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What’s the price tag on global warming?

Some members of Congress and the White House are focusing on the potential effects of global warming through a lens they haven’t used much before—dollar

Some members of Congress and the White House are focusing on the potential effects of global warming through a lens they haven’t used much before—dollar signs.

Senators on the Budget Committee gathered Tuesday to consider the fiscal impact of failing to stop climate change, and Sen. Jeff Sessions, R-Ala., ranking member on the panel, declared it actually was the first time the issue had been gauged through a monetary framework.

The hearing, titled “The Cost of Inaction,” compared the economic and budgetary expenses of responding to climate change with the costs of waiting until after there’s a more measureable temperature change.

“The impacts of climate change will have major implications for our nation’s economy and our budget,” said Chairman Patty Murray, D-Wash. “The added cost of climate change impacts are not adequately accounted for in current long-term budget outlooks and the longer we wait to address climate change the worse its impact will get.”

According to Alfredo Gomez, the director of natural resources and environment for the Government Accountability Office, there are 555,000 facilities and other possessions at risk to extreme weather triggered by global warming. He told the committee the property in jeopardy comes to roughly $850 billion.  

The hearing came on the heels of a White House report released earlier in the day that found inaction could raise climate costs by 40 percent if the global temperature increases 3 degrees Celsius. It also put a huge price tag on waiting: about $150 billion a year.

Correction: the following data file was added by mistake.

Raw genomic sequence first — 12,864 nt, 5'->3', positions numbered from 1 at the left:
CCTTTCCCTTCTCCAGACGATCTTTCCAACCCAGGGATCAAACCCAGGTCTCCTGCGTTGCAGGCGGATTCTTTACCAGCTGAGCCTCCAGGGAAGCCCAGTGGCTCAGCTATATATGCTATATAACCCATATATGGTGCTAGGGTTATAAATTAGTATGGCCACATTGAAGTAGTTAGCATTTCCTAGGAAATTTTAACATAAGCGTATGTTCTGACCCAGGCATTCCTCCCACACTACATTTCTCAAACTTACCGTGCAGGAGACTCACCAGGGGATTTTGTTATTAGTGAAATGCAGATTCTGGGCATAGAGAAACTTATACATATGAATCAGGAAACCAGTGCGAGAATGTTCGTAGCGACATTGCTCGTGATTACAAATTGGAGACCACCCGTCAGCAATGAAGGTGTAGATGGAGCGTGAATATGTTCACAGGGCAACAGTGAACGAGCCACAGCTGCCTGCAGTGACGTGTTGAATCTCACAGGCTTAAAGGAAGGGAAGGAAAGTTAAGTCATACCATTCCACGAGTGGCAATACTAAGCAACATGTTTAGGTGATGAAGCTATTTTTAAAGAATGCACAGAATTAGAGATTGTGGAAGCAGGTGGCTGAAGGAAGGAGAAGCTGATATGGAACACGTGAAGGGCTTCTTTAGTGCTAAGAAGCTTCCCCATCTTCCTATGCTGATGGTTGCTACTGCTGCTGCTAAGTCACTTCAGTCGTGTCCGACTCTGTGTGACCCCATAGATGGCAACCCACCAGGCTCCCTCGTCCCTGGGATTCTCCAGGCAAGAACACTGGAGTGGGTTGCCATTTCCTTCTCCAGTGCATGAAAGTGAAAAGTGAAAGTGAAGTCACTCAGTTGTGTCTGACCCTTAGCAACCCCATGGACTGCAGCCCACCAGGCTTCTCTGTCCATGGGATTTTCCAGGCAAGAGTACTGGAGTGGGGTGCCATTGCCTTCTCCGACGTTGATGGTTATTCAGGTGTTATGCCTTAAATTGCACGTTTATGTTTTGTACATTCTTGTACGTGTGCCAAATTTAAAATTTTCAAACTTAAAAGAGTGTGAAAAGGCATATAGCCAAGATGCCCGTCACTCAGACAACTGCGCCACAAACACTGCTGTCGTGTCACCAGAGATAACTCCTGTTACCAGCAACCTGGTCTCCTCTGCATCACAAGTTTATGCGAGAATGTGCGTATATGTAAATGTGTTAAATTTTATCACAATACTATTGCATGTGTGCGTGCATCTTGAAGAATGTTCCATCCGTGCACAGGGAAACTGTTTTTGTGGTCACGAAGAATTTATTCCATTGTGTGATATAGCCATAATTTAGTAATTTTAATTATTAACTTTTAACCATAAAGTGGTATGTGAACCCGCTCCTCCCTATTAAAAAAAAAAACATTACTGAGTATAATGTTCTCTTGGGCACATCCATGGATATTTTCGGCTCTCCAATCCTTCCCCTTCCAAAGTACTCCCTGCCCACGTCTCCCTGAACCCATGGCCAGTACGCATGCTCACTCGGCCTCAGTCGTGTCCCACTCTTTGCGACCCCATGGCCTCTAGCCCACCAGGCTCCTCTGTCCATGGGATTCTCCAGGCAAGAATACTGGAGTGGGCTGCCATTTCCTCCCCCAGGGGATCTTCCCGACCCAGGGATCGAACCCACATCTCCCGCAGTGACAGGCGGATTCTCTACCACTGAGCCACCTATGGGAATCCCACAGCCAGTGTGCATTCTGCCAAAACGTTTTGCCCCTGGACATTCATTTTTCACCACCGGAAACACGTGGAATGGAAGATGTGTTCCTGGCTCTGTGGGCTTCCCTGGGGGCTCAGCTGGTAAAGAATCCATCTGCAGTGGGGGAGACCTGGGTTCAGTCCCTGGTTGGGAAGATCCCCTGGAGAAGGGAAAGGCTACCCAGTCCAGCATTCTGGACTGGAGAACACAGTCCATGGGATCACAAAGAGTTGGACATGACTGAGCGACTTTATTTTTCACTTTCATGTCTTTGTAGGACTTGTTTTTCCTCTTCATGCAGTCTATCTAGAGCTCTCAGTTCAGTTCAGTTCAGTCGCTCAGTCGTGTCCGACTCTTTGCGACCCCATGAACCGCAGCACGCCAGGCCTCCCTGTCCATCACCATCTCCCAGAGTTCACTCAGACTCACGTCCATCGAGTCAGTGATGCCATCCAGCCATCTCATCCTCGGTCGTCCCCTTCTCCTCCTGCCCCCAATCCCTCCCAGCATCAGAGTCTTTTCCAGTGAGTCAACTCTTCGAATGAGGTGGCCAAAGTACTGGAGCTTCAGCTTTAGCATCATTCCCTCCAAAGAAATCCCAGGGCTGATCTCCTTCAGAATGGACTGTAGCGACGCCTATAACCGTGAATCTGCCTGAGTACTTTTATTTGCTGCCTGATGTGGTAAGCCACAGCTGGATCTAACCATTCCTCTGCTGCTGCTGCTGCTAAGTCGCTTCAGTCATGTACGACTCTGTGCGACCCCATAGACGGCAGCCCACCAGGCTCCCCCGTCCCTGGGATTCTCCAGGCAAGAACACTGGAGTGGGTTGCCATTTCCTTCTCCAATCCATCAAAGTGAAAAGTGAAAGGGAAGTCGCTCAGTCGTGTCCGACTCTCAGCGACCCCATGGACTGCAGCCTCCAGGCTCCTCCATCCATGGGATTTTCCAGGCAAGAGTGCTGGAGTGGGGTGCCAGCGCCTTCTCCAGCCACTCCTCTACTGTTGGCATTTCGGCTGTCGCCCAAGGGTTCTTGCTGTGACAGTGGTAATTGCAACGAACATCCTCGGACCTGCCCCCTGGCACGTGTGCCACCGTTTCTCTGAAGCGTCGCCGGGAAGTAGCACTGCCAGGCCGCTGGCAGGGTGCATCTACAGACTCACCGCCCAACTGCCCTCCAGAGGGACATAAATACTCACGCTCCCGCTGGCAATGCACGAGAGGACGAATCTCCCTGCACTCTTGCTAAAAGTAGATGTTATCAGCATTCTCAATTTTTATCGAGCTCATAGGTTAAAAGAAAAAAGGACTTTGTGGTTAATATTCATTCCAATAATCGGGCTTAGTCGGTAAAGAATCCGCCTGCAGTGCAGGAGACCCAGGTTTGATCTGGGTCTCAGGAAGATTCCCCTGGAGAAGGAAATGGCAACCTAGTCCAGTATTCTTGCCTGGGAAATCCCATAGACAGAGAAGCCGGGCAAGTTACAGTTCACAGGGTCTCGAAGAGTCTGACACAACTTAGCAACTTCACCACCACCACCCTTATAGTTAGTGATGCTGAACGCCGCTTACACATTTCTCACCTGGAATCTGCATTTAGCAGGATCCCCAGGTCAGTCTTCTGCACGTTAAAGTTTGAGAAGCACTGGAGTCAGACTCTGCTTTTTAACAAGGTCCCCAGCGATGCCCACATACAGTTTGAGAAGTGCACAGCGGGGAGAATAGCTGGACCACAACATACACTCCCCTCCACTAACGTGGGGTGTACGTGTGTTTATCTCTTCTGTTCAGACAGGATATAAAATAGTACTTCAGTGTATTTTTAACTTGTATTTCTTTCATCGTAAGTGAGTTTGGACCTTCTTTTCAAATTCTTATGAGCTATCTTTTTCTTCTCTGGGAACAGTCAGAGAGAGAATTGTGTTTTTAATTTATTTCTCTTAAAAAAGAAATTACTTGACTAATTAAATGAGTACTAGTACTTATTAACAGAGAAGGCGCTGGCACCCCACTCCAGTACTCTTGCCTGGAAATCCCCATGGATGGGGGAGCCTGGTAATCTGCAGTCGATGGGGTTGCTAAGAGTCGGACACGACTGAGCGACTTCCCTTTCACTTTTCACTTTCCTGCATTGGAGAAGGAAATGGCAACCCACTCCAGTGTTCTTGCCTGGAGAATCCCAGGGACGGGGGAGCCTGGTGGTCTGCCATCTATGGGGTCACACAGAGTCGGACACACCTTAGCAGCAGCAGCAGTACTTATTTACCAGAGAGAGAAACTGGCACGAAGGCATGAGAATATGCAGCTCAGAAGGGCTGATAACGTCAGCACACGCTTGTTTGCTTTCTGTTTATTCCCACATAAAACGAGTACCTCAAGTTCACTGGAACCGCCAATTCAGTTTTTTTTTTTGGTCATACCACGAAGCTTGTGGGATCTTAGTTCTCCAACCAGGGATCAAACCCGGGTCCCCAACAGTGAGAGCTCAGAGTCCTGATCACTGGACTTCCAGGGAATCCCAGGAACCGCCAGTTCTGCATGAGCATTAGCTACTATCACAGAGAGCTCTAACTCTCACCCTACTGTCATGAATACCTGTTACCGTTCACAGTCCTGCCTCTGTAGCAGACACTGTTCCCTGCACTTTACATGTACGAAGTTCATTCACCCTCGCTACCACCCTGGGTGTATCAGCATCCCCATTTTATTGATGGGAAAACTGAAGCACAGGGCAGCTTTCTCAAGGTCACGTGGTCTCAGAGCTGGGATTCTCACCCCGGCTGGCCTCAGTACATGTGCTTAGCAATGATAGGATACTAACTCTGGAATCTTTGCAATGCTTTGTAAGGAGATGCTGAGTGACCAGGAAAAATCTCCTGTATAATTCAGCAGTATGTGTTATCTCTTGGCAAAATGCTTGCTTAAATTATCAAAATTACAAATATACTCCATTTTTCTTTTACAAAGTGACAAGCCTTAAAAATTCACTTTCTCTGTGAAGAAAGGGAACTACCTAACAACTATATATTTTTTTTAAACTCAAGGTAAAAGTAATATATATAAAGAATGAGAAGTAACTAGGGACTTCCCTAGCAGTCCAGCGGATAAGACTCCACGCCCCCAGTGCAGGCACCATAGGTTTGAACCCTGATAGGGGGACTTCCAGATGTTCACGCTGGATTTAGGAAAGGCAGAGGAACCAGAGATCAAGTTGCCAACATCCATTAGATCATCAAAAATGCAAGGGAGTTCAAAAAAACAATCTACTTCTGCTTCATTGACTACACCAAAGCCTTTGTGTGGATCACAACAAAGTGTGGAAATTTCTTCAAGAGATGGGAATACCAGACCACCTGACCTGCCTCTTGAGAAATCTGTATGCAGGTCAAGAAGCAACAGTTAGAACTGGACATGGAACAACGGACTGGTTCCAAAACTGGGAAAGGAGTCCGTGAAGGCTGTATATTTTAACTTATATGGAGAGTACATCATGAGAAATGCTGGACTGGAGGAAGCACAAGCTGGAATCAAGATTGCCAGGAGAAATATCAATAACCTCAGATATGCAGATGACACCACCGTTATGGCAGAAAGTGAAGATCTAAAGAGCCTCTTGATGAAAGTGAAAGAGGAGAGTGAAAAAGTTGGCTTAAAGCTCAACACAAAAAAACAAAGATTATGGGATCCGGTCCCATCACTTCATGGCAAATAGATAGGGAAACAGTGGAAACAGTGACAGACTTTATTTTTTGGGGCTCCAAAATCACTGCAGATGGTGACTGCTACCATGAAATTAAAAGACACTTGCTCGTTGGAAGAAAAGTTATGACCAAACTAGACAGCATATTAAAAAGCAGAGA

The report from the President's Council of Economic Advisers added that the costs were not a one-time thing, “they are incurred year after year because of the permanent damage caused by additional climate change resulting from the delay," it read.

The costs, according to the report, would largely stem from increased severe weather damage, an anticipated decrease in crop yields and the money needed to create programs to fight global warming.

Although there is still uncertainty regarding the full impact of climate change and when the effects will be obvious, the White House is sticking to its position that there is no reason not to take action now to curb global warming.

The justification for early action comes down to this, according to the White House: Once climate change is clear and measurable, trying to reverse its effects will be much more expensive.  

The White House pushed similar arguments earlier this year when it recommended controversial carbon emissions limits for power plants to the Environmental Protection Agency.

But, of course, this is Washington, and not everybody is convinced it’s a good bet to spend money now in hopes it will stop something from occurring later.

Sen. Sessions said the debate comes down to the cost of action versus the cost of inaction.

“Inaction costs may be real but certainly they are distant and uncertain. But the costs of action right now are certain,” he said.  “These are indisputable costs right now, the economy is not healthy—we cannot hammer this economy with any unnecessary costs.”

Still, there also are members who believe climate change is a bunch of ……. well, let’s just say they don’t believe it’s real ….. no matter which lens they look through.

Sen. James Inhofe, R-Okla., is one of them. On Monday, he blocked Senate Democrats from passing a resolution to acknowledge that climate change is a reality, calling it the “biggest hoax.”

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